HERDING GROUP JUDGES Q&A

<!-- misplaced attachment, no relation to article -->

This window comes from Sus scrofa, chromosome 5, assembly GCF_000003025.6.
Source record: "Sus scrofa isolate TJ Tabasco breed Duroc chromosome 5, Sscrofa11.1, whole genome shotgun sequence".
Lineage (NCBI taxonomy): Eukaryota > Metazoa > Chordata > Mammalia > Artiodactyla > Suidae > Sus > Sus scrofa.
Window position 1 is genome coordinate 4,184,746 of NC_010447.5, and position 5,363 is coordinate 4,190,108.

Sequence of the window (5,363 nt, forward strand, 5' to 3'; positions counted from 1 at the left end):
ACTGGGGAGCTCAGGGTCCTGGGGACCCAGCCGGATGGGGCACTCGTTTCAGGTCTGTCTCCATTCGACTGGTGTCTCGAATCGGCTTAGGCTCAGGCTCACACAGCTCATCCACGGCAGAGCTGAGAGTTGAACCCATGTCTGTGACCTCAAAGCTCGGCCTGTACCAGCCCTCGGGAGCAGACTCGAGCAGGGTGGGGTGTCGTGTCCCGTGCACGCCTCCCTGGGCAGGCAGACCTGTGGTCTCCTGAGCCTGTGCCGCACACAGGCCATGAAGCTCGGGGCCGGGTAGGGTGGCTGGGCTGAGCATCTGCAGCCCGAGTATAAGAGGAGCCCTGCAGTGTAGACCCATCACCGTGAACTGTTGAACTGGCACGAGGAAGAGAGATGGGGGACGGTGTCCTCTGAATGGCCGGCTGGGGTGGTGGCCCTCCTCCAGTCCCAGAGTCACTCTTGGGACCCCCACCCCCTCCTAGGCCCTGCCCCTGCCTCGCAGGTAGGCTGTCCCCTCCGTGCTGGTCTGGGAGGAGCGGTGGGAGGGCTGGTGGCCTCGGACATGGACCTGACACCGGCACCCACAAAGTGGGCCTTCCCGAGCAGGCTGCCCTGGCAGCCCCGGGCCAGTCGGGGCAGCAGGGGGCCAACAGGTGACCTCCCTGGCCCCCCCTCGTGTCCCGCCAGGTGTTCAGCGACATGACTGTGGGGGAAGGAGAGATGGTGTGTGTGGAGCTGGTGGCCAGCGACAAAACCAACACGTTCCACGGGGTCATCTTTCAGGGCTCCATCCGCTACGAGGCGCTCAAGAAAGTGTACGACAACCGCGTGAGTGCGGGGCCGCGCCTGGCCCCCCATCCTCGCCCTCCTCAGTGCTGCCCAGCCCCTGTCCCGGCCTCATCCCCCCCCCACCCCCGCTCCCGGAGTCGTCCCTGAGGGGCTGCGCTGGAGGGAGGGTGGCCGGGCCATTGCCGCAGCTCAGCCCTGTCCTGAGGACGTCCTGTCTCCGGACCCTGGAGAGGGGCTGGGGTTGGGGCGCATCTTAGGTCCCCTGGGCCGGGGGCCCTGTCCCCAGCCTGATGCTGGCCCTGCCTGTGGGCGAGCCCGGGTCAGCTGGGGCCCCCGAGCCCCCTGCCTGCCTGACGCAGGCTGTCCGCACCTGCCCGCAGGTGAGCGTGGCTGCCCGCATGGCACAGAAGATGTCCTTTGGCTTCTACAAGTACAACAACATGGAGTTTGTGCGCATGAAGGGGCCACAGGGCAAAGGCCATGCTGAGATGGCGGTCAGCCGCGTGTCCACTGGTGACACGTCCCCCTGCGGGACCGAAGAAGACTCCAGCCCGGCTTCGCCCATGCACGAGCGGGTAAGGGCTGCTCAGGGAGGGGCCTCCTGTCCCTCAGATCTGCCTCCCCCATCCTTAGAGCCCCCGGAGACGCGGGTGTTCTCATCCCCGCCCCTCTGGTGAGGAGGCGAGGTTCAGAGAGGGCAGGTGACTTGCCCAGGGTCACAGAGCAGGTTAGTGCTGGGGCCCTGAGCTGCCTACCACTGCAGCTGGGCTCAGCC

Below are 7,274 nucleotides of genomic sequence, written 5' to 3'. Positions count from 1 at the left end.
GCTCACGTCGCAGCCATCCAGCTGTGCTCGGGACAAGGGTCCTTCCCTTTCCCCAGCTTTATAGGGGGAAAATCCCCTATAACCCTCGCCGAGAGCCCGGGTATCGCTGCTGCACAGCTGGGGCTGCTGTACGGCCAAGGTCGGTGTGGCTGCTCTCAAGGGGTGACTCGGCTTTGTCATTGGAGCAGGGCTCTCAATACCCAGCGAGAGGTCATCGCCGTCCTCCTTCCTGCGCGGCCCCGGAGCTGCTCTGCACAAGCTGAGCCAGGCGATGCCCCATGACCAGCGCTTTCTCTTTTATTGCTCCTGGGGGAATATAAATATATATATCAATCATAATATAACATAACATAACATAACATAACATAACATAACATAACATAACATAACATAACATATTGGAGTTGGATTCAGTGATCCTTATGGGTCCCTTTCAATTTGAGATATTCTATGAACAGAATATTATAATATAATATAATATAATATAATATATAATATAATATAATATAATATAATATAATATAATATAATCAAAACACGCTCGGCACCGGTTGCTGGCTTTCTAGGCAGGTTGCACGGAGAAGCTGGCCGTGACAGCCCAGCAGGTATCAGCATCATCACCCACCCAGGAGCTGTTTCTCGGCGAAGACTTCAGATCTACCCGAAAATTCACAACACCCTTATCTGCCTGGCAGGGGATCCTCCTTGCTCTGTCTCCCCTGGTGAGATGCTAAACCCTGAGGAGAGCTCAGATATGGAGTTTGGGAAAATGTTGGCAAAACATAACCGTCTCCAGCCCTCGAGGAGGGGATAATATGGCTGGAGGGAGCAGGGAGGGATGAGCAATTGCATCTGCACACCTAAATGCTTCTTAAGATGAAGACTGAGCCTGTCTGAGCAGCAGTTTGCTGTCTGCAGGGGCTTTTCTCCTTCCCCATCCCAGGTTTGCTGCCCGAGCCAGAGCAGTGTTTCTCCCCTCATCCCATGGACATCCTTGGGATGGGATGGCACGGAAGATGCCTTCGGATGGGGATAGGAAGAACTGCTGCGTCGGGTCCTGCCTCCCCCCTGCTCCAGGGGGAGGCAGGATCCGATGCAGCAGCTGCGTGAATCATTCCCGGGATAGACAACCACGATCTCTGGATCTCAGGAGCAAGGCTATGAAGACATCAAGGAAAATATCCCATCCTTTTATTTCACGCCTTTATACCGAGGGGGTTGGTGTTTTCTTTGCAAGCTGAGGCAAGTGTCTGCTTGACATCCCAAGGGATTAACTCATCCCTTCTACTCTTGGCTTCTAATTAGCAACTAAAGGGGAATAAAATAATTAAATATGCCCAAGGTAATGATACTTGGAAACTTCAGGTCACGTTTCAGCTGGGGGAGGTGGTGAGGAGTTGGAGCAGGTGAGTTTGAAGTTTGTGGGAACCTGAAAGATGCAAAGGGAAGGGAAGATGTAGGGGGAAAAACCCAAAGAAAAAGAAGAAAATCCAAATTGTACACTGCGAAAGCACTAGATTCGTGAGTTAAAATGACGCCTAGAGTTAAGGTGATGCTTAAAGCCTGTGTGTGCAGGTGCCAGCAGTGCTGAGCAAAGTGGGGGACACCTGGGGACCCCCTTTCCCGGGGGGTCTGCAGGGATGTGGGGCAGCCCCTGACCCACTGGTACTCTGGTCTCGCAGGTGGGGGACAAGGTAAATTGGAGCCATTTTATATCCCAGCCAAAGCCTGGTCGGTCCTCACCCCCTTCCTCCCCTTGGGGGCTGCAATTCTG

Have I judged any Herding Group Specialties? Yes, and of course, the Herding Group at all-breed shows many times. Do I find that size, proportion, and substance are correct in most Herding breeds? In general, yes, and I try to select for the proper shape in each breed standard; proportions such as square, longer-than-tall, etc. Is breed-specific presentation important to me as a judge? Can I offer some examples? Presentation surely is part of the picture in assessing each breed. Watching side gait and stacking in German Shepherd Dogs; evaluating expression with head, eyes, and ears on Collies; and, in general, movement at the appropriate speed for each breed, for assessing head, topline, tail carriage, and facility in motion. What about breed-specific movement? Do I demand this from Herding Dogs? Yes, and as indicated above, I try to select for this as well. Breed-specific movement is an important part of type. Are the Herding breeds in good shape overall? Any concerns? In general, the breeds are in good shape. Australian Shepherds, Canaan Dogs, Belgian Malinois, Bergers Picard, and Pembrokes are particularly strong at this time. For some breeds, more often in the classes, dogs are not trained to stand for examination. This makes evaluation difficult. Sometimes I come across exhibits that are overweight or out of condition. This really detracts when assess- ing for placements. In my opinion, how do today’s exhibits compare with the Herd- ing Dogs of the past? In some breeds, past dogs were stronger, but in others the breed has progressed. (I know that this is a “squishy” answer.) The more important thing is that my overall impression is that the dogs that come to me in the Group line-ups are, with little exception, strong representatives of their breed. It is exciting to make cuts and placement choices from among them. Why do I think Herding Dogs can often become outstanding Show Dogs? The breeds in the Herding Group are typically ani- mated, responsive to the handler, give the look of intelligence, and are in good physical condition. They gait well and look like a show dog should. Just for laughs, do I have a funny story that I can share about my experiences judging the Herding Group? Once, in Group judg- ing, I had a Pyrenean Shepherd that just wanted to show how smart and athletic he was. As he approached for his turn, he jumped on the ramp, up onto the table, back onto the ramp, and back onto the table for his exam. EDY DYKSTRA-BLUM I acquired my first Old Eng-